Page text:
As of January 9, 2001
The underlying weakness in our snowpack is not disappearing in a hurry. With each successive storm cycle, it just becomes more difficult to predict which slope is going to rip out down to the layer of facets. This layer is now buried up to 300 cm. below the surface.
The upper snowpack has been following the usual coastal pattern. Lots of activity during and immediately after the storm, and then rapid stabilization. With the bizarre temperature fluctuations that we have been seeing at all elevations this year, the stabilization process has been occurring even more quickly. Unfortunately the "facet layer" variable keeps cropping up with each storm. Skies clear, one gets a good look around, and invariably there will be evidence of some slopes that have performed on this layer during the storm. Whistler and Blackcomb Mountains continue to see deep slab releases triggered by both explosives and skiers/boarders.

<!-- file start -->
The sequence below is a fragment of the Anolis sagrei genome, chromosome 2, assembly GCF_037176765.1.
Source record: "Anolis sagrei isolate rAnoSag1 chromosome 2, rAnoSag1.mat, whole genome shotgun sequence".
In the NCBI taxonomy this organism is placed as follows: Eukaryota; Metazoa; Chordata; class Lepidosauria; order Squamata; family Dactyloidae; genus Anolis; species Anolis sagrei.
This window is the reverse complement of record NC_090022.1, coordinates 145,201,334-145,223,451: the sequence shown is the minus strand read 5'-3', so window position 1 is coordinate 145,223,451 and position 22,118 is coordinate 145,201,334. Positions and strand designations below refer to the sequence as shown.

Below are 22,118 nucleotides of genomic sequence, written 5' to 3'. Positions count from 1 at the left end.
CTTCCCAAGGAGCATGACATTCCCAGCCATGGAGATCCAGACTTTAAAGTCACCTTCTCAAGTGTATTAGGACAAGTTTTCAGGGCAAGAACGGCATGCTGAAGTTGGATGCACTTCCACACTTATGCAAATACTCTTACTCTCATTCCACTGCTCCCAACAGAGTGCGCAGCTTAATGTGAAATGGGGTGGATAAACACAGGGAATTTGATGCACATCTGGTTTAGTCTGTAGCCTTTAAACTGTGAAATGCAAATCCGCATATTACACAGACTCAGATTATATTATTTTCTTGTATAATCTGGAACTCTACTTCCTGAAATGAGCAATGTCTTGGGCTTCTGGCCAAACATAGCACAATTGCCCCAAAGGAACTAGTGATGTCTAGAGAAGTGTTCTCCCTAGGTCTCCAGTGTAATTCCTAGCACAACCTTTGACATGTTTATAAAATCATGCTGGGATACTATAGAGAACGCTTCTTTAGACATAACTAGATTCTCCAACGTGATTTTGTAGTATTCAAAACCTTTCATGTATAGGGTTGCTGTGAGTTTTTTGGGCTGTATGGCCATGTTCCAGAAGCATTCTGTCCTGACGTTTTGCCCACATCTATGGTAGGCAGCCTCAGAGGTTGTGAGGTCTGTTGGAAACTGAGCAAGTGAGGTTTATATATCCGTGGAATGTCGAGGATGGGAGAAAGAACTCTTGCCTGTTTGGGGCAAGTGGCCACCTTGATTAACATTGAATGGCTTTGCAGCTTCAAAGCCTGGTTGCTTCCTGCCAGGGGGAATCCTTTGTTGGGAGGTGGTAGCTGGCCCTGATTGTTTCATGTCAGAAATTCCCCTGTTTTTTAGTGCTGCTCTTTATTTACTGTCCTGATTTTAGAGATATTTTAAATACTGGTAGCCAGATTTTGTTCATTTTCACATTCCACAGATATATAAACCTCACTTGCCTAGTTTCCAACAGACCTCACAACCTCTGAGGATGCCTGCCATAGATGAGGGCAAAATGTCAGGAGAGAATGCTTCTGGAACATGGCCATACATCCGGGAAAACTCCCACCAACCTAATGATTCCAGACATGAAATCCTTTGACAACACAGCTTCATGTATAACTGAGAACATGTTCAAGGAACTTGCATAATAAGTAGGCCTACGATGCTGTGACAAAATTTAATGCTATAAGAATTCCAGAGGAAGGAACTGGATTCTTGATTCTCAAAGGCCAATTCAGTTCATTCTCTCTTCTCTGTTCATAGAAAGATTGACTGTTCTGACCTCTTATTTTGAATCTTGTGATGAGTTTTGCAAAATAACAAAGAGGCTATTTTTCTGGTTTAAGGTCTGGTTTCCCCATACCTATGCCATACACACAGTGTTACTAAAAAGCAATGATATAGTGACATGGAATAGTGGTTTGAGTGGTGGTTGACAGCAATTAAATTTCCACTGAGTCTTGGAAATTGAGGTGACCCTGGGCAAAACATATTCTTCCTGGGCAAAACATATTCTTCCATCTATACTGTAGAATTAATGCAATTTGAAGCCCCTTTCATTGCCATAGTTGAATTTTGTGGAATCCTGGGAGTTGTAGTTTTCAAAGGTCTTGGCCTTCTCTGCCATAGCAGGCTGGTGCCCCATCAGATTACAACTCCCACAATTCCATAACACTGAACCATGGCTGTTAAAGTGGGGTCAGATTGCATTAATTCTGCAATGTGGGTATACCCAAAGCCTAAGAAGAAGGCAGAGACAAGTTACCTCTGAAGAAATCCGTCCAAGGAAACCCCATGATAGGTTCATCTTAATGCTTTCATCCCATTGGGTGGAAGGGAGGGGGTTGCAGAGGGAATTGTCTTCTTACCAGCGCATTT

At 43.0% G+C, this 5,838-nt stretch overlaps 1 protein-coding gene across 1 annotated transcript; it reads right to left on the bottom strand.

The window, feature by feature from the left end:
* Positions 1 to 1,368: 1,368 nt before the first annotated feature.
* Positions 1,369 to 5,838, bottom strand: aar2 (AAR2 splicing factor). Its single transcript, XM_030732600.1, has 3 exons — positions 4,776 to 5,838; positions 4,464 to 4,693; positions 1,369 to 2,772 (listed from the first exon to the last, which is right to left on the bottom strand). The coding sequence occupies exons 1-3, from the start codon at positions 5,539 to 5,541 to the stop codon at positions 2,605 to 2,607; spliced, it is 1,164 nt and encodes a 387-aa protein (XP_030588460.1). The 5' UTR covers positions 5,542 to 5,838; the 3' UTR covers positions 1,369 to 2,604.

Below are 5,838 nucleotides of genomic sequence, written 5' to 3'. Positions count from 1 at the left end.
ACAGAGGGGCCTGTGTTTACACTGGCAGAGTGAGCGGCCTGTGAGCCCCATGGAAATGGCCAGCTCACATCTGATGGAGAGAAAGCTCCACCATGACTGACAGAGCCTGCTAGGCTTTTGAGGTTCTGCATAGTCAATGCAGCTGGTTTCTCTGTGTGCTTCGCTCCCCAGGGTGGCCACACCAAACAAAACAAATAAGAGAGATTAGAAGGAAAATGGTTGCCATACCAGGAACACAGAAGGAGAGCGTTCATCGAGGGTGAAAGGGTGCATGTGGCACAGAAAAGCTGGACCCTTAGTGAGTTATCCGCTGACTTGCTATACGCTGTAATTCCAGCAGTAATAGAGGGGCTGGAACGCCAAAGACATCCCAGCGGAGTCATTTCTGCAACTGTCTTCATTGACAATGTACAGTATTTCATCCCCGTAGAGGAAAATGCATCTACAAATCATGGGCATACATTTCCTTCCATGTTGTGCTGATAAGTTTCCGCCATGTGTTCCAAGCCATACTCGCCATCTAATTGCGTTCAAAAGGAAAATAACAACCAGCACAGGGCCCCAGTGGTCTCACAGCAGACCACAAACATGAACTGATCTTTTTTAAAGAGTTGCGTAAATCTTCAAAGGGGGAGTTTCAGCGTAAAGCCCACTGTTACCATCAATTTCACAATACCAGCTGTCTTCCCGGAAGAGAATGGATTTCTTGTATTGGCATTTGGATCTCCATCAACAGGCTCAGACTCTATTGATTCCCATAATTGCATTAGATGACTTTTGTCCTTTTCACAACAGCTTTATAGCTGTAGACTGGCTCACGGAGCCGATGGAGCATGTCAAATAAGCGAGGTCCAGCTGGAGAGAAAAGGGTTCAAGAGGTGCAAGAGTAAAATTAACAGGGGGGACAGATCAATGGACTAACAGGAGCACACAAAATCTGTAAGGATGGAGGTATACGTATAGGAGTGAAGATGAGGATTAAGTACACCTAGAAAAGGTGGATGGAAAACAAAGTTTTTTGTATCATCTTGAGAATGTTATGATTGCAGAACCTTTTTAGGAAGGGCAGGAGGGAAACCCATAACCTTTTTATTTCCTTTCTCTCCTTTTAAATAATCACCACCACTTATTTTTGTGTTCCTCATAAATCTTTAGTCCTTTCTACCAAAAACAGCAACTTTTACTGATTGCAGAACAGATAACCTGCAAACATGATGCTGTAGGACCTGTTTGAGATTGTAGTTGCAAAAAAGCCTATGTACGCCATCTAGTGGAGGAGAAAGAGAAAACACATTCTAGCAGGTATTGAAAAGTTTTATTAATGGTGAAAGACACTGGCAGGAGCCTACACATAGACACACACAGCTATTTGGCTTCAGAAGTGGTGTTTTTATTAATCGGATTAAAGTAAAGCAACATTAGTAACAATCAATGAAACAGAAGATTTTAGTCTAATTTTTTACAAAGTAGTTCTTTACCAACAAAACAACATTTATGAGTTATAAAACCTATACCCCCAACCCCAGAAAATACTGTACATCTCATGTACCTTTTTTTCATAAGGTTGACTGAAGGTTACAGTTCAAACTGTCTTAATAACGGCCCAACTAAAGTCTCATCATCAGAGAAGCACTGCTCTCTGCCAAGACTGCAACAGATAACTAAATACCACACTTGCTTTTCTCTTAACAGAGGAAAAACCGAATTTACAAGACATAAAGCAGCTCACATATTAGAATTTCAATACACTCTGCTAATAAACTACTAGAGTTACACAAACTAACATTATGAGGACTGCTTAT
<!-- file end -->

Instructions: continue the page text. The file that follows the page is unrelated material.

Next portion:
The slopes most prone to failing on the facet weakness are as usual, the steep rocky ones with a shallow snowpack. As the rocky terrain starts to get a little more coverage it becomes increasingly difficult to determine which slopes are the rocky ones and also where the weak trigger point might be on a seemingly "fat" slope. As the season goes on, the weakness will get safely bridged over in many areas. Other areas may never get shredded this winter.
If you dont know what the terrain looks like in the summertime, or if you cant be sure that avalanching has destroyed the facetted layer, it probably is not a good idea to jump into any high-risk slopes. It is impossible to know where every weak point on the slope may be. On Whistler Mountain this past week, a 1 kg. charge placed in a pocket of un- skied terrain triggered an avalanche that pulled out a moderately skier-compacted slope. The crown line maxed out at about 300cm.
Take it easy this season. Follow the mellow lines. You can take solace in the fact that no one else in B.C. is having a very "extreme" kind of winter.
Conditions may vary and can change rapidly. For more information, call the C.A.A. Public Bulletin at 1-800-667-1105, the Whistler/Blackcomb snow and information line at 938-7676, or contact your local Ski Patrol.